7/23+: New Shorts at American Stage. Concluding American Stage’s series of new short plays written for Zoom, tonight’s double bill features John Bavoso’s Indelible (a pair of lovers argue over tattoos and commitment issues when their relationship takes an unexpected leap) and Rachel Lynett’s Pick Me Up (a student meets her teacher in a hotel room and they learn about each other in ways they never thought possible). As usual, there’s a chatback with the actors, director and playwrights after the show, and a special guest emcee will lead a few rounds of theatre trivia and a cocktail-making tutorial.

7/25: Dance in the Time of Coronavirus: Episode #4: (re)VOLUTION. The much-talked about outdoor dance series continues with a performance in Tampa. (re)VOLUTION is a meditative dance work designed for The Ella at ENCORE! Residents are encouraged to experience this moving installation by viewing from their individual rooms or from the courtyard. The public is able to view via livestream, or in person by car, bike, or on foot. This second installation of “Volution” will feature spoken word and poetry by Mykai Eastman as dancers rotate along Ray Charles Blvd. There is no official “beginning” or “end” other than the hour mark; it runs continuously from 11 a.m-12 p.m. on 7/25 at The Ella at ENCORE! 1210 Ray Charles Blvd., Tampa.

7/23-26: The Meredith Brothers at LAB Theater Project. LAB Theater Project, a small company devoted to developing new work, made a big step this year, moving into its own space just south of 7th Ave. in Ybor. Then COVID hit — not the most auspicious moment to open the doors, but the show is going on. The first production in their new home is Jeffrey Kinghorn’s The Meredith Brothers, a two-person play starring the excellent actors Larry Corwin and Michael McGreevy as brothers who try to reconnect after many years apart. You can see it via livestream or actually go to the theater and see it live! It’ll be an intimate experience either way: the 45-seat theater will only accommodate 10 audience members during the pandemic (and they’re following other safety procedures, too). 812 E. Henderson Ave., Tampa. Call 813-586-4272 or email information@labtheaterproject.com for more info.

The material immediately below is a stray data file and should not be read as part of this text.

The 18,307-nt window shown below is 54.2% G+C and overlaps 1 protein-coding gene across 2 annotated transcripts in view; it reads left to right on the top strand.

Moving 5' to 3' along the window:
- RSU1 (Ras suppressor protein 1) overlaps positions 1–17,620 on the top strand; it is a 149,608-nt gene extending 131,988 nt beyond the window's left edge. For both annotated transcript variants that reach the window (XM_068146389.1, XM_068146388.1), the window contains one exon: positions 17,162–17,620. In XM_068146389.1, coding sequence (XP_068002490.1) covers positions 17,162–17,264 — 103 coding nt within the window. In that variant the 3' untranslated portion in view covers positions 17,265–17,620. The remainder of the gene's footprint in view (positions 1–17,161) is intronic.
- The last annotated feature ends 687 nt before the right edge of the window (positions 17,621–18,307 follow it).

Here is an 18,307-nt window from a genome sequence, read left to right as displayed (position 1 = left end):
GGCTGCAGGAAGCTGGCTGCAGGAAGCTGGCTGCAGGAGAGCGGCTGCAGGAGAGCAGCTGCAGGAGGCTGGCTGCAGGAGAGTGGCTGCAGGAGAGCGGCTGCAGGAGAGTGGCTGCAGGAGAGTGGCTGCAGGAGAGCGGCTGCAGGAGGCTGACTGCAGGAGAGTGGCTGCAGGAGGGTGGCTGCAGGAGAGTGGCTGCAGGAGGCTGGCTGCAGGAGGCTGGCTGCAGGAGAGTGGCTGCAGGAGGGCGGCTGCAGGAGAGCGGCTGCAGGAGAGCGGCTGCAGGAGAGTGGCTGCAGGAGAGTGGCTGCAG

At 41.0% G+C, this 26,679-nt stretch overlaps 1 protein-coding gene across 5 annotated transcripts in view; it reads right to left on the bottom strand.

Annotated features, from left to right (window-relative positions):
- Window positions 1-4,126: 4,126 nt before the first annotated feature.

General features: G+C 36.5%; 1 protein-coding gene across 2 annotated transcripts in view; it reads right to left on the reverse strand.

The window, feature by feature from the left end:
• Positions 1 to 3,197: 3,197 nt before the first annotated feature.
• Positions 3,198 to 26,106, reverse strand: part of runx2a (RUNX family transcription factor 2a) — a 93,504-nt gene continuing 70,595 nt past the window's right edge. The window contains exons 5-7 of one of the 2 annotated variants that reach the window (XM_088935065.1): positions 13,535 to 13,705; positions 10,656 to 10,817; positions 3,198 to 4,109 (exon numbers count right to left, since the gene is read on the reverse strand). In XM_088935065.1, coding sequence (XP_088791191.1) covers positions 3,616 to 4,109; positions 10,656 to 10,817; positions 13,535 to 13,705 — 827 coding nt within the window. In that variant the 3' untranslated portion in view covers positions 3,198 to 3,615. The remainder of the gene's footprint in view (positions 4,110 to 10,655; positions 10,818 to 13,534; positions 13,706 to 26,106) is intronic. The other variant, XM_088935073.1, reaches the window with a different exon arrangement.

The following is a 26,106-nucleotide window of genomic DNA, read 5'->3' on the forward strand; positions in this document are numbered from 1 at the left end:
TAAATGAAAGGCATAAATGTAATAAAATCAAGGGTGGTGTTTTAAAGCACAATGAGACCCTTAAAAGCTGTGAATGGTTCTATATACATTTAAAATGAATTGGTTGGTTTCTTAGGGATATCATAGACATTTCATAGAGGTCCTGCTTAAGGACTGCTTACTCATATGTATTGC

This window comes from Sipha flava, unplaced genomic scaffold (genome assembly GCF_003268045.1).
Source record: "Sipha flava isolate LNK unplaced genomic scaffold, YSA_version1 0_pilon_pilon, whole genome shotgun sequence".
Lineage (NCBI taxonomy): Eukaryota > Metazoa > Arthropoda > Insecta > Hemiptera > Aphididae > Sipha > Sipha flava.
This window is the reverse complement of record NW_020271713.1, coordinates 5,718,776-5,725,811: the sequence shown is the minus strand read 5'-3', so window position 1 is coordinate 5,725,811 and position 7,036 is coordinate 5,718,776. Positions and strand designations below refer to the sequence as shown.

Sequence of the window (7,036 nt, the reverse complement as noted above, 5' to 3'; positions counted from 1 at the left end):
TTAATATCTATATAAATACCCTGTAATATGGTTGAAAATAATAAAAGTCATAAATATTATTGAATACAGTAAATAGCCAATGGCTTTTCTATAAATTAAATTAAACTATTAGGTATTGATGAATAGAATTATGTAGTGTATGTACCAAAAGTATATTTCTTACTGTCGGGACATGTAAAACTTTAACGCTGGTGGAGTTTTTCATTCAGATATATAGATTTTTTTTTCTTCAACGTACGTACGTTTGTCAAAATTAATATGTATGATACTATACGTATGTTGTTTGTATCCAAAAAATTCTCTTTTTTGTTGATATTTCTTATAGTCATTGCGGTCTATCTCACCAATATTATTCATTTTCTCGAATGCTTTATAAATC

Through July: MIZE Gallery’s “GLOBE” exhibit online.  As we reported in our A to Z Issue in the section O is for Online Arts, Chad Mize is inaugurating his gallery’s exhibits with VR tours, which I recommend highly. You can check out the current show, Globe, at chadmize/com or in person on Saturdays from 11 a.m.-7 p.m., but be sure to watch Chad’s tour on the gallery’s Facebook page. It’s chock full of information about the 35 artists in the show and the 35 countries that inspired their artworks, ranging from Joanna Miller’s “Australia” (a fabulous surfing kangaroo in acrylic) to Beth Reynolds’ “Iceland” (a photo from another land with lots of ice, Maine). MIZE Gallery, 689 Dr. MLK Jr. St. N., Unit C, St. Petersburg.

Jesse Green’s “The Time I Saw Angela Lansbury Instead of the Horse Show” in the New York Times. Do you miss summer theater? Especially outdoor summer theater? Not so much a thing in tropical climes like Florida, but in the Northeast it’s one of the glories of the season. This recent story by Jesse Green in the Times brought all those memories back — not least because I saw the same production of Gypsy with Angela Lansbury that he references in the story. Hope it stirs some memories for you, too.